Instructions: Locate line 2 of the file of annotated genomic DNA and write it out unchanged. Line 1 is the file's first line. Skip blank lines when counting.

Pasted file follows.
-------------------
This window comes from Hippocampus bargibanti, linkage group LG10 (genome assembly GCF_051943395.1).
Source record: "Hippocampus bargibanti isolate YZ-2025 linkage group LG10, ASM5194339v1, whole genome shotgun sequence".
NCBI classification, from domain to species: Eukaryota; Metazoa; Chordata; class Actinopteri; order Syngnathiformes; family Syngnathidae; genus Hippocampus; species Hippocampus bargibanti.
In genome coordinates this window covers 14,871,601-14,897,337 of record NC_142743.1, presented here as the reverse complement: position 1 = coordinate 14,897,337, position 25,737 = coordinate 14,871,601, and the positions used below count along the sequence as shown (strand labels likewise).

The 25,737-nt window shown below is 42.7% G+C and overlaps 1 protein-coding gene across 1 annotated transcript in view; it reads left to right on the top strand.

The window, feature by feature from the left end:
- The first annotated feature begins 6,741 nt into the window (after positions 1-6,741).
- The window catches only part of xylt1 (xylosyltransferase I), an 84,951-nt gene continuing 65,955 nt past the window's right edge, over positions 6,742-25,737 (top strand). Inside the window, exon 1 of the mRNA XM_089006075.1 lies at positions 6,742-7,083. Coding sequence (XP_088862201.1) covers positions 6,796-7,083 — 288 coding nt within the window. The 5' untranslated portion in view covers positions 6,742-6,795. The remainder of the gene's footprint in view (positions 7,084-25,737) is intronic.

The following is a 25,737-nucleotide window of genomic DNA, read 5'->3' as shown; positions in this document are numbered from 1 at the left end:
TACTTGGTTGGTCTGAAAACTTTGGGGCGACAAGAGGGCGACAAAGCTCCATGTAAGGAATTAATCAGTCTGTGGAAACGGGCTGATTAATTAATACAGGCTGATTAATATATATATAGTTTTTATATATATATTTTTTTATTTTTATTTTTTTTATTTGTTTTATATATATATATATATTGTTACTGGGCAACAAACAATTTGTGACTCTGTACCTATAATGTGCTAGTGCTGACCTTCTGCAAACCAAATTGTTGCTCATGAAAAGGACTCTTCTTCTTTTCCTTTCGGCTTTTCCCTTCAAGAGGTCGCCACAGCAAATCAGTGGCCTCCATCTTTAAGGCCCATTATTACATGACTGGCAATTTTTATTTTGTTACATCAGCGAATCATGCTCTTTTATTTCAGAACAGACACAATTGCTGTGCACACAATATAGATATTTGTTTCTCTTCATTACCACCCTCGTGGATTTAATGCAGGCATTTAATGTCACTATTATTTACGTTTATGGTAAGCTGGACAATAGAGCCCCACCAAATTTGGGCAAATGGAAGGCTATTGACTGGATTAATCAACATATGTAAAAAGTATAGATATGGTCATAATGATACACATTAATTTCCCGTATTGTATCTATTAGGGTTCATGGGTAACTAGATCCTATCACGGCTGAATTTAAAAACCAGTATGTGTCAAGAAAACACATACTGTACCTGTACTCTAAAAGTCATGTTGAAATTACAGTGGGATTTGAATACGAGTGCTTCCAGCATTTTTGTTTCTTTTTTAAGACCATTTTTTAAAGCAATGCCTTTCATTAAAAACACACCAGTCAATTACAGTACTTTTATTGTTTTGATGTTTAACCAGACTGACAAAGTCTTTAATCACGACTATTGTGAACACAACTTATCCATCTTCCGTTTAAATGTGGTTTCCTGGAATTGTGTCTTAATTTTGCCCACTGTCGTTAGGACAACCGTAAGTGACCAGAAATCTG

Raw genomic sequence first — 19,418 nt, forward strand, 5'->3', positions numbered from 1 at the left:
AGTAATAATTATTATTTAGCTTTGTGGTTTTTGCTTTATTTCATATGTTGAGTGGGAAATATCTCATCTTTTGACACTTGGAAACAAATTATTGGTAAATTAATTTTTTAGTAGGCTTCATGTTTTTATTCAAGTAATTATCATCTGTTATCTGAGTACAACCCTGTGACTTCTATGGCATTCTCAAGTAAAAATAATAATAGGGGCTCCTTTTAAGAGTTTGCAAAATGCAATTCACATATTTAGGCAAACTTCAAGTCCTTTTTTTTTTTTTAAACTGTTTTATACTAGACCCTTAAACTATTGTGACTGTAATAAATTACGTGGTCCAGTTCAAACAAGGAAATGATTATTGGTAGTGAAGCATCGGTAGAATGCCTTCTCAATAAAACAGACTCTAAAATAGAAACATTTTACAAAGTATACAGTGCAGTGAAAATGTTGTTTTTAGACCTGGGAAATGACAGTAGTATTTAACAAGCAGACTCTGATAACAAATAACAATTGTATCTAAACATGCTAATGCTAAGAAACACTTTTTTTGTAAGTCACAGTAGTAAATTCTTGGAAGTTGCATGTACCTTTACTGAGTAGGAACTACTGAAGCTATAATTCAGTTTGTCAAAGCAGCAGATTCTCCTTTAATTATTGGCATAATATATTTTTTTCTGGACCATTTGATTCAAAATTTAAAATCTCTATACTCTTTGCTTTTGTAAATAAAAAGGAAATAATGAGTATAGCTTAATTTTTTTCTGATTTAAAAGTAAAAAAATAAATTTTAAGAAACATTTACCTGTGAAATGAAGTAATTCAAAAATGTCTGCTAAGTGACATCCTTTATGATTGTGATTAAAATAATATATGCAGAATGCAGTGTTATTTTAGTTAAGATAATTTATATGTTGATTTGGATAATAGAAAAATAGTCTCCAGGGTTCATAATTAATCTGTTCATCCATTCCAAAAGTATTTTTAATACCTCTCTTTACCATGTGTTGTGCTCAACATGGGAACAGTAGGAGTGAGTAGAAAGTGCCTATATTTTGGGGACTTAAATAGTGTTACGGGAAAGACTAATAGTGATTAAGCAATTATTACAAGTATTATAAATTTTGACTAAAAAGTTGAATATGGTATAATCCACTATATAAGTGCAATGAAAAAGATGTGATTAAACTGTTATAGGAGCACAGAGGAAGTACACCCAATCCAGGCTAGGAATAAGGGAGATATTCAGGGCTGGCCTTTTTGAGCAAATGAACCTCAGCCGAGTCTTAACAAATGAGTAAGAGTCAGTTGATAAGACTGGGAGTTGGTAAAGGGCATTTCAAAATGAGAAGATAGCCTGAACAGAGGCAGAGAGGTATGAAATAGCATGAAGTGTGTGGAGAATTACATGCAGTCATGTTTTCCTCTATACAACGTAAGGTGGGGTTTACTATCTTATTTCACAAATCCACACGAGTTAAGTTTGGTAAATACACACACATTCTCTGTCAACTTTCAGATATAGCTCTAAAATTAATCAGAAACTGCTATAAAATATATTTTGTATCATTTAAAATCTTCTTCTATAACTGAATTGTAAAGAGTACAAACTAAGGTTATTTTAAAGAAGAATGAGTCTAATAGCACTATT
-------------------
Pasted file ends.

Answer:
Source record: "Hippocampus bargibanti isolate YZ-2025 linkage group LG10, ASM5194339v1, whole genome shotgun sequence".